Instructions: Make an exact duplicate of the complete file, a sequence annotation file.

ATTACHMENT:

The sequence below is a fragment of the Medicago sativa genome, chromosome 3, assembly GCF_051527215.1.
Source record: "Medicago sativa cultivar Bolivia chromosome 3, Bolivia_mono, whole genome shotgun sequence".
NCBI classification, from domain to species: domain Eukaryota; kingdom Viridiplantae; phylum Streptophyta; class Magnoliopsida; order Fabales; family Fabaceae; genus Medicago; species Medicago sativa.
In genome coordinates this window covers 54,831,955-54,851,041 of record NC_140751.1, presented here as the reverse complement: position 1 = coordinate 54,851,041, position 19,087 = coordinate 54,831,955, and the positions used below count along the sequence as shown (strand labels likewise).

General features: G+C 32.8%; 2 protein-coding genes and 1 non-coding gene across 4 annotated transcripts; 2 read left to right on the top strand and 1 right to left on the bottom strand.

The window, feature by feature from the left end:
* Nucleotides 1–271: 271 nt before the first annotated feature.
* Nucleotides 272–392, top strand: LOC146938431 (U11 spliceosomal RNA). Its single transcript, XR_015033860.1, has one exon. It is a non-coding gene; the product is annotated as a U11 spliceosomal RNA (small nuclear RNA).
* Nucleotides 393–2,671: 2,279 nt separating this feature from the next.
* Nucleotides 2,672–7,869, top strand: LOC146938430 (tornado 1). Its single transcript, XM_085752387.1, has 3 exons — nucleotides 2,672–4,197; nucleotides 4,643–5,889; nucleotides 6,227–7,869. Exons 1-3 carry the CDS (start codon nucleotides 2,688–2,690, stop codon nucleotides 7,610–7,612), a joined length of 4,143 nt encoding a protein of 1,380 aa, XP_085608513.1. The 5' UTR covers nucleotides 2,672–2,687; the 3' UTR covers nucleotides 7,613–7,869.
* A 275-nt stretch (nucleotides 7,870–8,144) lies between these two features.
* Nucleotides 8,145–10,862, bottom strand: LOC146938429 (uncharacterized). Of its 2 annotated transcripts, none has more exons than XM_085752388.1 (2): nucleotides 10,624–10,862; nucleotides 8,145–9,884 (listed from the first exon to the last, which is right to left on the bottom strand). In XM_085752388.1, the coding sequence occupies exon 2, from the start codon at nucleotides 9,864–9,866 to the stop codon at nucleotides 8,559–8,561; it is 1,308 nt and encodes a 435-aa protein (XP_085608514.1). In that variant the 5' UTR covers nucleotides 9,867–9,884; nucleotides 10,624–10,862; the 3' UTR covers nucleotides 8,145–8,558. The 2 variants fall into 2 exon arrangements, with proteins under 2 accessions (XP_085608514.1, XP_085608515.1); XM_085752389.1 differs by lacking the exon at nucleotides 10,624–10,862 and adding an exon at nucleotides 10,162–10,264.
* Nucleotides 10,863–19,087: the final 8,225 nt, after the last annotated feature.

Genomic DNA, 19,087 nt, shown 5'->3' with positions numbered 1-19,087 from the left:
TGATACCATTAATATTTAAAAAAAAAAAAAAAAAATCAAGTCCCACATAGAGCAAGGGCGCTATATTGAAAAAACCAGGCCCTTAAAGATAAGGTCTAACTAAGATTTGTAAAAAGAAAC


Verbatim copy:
The sequence below is a fragment of the Medicago sativa genome, chromosome 3, assembly GCF_051527215.1.
Source record: "Medicago sativa cultivar Bolivia chromosome 3, Bolivia_mono, whole genome shotgun sequence".
NCBI classification, from domain to species: domain Eukaryota; kingdom Viridiplantae; phylum Streptophyta; class Magnoliopsida; order Fabales; family Fabaceae; genus Medicago; species Medicago sativa.
In genome coordinates this window covers 54,831,955-54,851,041 of record NC_140751.1, presented here as the reverse complement: position 1 = coordinate 54,851,041, position 19,087 = coordinate 54,831,955, and the positions used below count along the sequence as shown (strand labels likewise).

General features: G+C 32.8%; 2 protein-coding genes and 1 non-coding gene across 4 annotated transcripts; 2 read left to right on the top strand and 1 right to left on the bottom strand.

The window, feature by feature from the left end:
* Nucleotides 1–271: 271 nt before the first annotated feature.
* Nucleotides 272–392, top strand: LOC146938431 (U11 spliceosomal RNA). Its single transcript, XR_015033860.1, has one exon. It is a non-coding gene; the product is annotated as a U11 spliceosomal RNA (small nuclear RNA).
* Nucleotides 393–2,671: 2,279 nt separating this feature from the next.
* Nucleotides 2,672–7,869, top strand: LOC146938430 (tornado 1). Its single transcript, XM_085752387.1, has 3 exons — nucleotides 2,672–4,197; nucleotides 4,643–5,889; nucleotides 6,227–7,869. Exons 1-3 carry the CDS (start codon nucleotides 2,688–2,690, stop codon nucleotides 7,610–7,612), a joined length of 4,143 nt encoding a protein of 1,380 aa, XP_085608513.1. The 5' UTR covers nucleotides 2,672–2,687; the 3' UTR covers nucleotides 7,613–7,869.
* A 275-nt stretch (nucleotides 7,870–8,144) lies between these two features.
* Nucleotides 8,145–10,862, bottom strand: LOC146938429 (uncharacterized). Of its 2 annotated transcripts, none has more exons than XM_085752388.1 (2): nucleotides 10,624–10,862; nucleotides 8,145–9,884 (listed from the first exon to the last, which is right to left on the bottom strand). In XM_085752388.1, the coding sequence occupies exon 2, from the start codon at nucleotides 9,864–9,866 to the stop codon at nucleotides 8,559–8,561; it is 1,308 nt and encodes a 435-aa protein (XP_085608514.1). In that variant the 5' UTR covers nucleotides 9,867–9,884; nucleotides 10,624–10,862; the 3' UTR covers nucleotides 8,145–8,558. The 2 variants fall into 2 exon arrangements, with proteins under 2 accessions (XP_085608514.1, XP_085608515.1); XM_085752389.1 differs by lacking the exon at nucleotides 10,624–10,862 and adding an exon at nucleotides 10,162–10,264.
* Nucleotides 10,863–19,087: the final 8,225 nt, after the last annotated feature.

Genomic DNA, 19,087 nt, shown 5'->3' with positions numbered 1-19,087 from the left:
TGATACCATTAATATTTAAAAAAAAAAAAAAAAAATCAAGTCCCACATAGAGCAAGGGCGCTATATTGAAAAAACCAGGCCCTTAAAGATAAGGTCTAACTAAGATTTGTAAAAAGAAAC